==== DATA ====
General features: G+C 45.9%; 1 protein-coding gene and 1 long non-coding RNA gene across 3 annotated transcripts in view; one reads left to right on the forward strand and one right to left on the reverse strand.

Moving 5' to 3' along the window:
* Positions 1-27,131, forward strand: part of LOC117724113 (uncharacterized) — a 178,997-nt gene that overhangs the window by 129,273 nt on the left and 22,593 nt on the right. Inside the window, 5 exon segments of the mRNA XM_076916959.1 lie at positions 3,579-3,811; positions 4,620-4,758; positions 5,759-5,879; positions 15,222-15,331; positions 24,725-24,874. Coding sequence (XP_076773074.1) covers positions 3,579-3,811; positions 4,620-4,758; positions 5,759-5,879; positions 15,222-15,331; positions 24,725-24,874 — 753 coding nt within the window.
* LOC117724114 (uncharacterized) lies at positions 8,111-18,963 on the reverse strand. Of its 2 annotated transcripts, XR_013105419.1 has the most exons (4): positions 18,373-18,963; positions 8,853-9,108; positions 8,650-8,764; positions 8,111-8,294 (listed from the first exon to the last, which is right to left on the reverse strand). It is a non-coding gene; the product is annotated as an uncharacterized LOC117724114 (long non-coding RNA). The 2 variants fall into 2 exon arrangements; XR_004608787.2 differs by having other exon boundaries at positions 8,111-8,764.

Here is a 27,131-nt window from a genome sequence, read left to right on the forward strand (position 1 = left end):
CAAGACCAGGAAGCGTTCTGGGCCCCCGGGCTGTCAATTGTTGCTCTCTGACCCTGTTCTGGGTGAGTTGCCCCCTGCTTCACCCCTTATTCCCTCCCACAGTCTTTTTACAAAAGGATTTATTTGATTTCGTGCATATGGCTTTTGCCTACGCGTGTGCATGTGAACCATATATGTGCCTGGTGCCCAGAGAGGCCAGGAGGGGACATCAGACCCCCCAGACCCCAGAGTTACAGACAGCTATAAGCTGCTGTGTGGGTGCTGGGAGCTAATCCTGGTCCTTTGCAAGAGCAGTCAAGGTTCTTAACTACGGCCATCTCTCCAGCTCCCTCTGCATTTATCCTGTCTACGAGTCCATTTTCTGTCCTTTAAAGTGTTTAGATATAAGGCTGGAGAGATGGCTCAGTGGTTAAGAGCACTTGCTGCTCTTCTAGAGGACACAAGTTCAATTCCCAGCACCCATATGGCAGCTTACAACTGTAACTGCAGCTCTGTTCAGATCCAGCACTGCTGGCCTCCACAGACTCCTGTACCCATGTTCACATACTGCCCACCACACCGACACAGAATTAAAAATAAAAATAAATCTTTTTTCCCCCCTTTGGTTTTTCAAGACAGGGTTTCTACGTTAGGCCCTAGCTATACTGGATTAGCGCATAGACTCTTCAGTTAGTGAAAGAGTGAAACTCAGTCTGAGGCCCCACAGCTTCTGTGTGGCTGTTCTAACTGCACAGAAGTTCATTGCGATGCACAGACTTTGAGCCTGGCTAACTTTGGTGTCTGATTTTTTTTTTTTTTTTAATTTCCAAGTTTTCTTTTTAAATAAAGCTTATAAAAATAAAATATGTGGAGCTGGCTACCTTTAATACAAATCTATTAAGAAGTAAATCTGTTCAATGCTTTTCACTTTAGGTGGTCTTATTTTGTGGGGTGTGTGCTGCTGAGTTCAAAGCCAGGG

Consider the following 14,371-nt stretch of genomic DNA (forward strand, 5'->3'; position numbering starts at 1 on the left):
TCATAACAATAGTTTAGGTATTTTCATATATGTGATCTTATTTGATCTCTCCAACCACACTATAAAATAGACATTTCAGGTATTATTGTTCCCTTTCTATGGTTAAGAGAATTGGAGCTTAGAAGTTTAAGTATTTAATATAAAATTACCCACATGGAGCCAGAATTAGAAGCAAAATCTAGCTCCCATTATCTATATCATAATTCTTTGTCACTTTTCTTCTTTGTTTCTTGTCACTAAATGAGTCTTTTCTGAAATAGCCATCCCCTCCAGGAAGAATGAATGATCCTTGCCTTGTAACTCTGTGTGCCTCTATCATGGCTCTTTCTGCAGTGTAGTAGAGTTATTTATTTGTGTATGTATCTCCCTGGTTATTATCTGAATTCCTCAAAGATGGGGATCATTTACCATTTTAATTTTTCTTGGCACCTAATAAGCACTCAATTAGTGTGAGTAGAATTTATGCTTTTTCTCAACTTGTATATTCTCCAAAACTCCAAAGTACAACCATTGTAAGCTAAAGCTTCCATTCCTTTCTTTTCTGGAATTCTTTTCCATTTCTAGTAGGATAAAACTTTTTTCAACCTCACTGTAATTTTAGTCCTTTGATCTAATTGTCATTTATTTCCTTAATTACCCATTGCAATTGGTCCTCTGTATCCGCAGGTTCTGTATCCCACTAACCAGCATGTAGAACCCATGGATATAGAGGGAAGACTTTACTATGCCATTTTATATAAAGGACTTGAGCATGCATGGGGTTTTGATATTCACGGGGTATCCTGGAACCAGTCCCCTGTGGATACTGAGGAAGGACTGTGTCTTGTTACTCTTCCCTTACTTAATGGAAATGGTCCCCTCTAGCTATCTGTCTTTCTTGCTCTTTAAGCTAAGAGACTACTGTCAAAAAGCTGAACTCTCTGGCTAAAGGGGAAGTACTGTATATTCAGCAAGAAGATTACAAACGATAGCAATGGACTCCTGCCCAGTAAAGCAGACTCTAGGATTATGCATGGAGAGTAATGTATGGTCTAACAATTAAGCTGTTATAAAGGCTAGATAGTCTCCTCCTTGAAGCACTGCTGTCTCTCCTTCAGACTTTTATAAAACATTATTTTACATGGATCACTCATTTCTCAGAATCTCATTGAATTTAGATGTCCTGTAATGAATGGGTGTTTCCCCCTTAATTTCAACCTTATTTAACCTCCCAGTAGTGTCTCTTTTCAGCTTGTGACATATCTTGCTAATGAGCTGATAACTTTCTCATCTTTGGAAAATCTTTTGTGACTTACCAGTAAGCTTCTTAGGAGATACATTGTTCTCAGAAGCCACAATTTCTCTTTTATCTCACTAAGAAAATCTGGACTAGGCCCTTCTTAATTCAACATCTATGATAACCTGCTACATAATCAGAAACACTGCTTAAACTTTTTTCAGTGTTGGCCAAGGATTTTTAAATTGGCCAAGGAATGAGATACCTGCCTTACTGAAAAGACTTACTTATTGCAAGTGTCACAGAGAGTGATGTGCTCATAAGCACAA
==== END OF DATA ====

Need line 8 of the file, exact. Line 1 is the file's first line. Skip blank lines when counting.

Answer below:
TCATAACAATAGTTTAGGTATTTTCATATATGTGATCTTATTTGATCTCTCCAACCACACTATAAAATAGACATTTCAGGTATTATTGTTCCCTTTCTATGGTTAAGAGAATTGGAGCTTAGAAGTTTAAGTATTTAATATAAAATTACCCACATGGAGCCAGAATTAGAAGCAAAATCTAGCTCCCATTATCTATATCATAATTCTTTGTCACTTTTCTTCTTTGTTTCTTGTCACTAAATGAGTCTTTTCTGAAATAGCCATCCCCTCCAGGAAGAATGAATGATCCTTGCCTTGTAACTCTGTGTGCCTCTATCATGGCTCTTTCTGCAGTGTAGTAGAGTTATTTATTTGTGTATGTATCTCCCTGGTTATTATCTGAATTCCTCAAAGATGGGGATCATTTACCATTTTAATTTTTCTTGGCACCTAATAAGCACTCAATTAGTGTGAGTAGAATTTATGCTTTTTCTCAACTTGTATATTCTCCAAAACTCCAAAGTACAACCATTGTAAGCTAAAGCTTCCATTCCTTTCTTTTCTGGAATTCTTTTCCATTTCTAGTAGGATAAAACTTTTTTCAACCTCACTGTAATTTTAGTCCTTTGATCTAATTGTCATTTATTTCCTTAATTACCCATTGCAATTGGTCCTCTGTATCCGCAGGTTCTGTATCCCACTAACCAGCATGTAGAACCCATGGATATAGAGGGAAGACTTTACTATGCCATTTTATATAAAGGACTTGAGCATGCATGGGGTTTTGATATTCACGGGGTATCCTGGAACCAGTCCCCTGTGGATACTGAGGAAGGACTGTGTCTTGTTACTCTTCCCTTACTTAATGGAAATGGTCCCCTCTAGCTATCTGTCTTTCTTGCTCTTTAAGCTAAGAGACTACTGTCAAAAAGCTGAACTCTCTGGCTAAAGGGGAAGTACTGTATATTCAGCAAGAAGATTACAAACGATAGCAATGGACTCCTGCCCAGTAAAGCAGACTCTAGGATTATGCATGGAGAGTAATGTATGGTCTAACAATTAAGCTGTTATAAAGGCTAGATAGTCTCCTCCTTGAAGCACTGCTGTCTCTCCTTCAGACTTTTATAAAACATTATTTTACATGGATCACTCATTTCTCAGAATCTCATTGAATTTAGATGTCCTGTAATGAATGGGTGTTTCCCCCTTAATTTCAACCTTATTTAACCTCCCAGTAGTGTCTCTTTTCAGCTTGTGACATATCTTGCTAATGAGCTGATAACTTTCTCATCTTTGGAAAATCTTTTGTGACTTACCAGTAAGCTTCTTAGGAGATACATTGTTCTCAGAAGCCACAATTTCTCTTTTATCTCACTAAGAAAATCTGGACTAGGCCCTTCTTAATTCAACATCTATGATAACCTGCTACATAATCAGAAACACTGCTTAAACTTTTTTCAGTGTTGGCCAAGGATTTTTAAATTGGCCAAGGAATGAGATACCTGCCTTACTGAAAAGACTTACTTATTGCAAGTGTCACAGAGAGTGATGTGCTCATAAGCACAA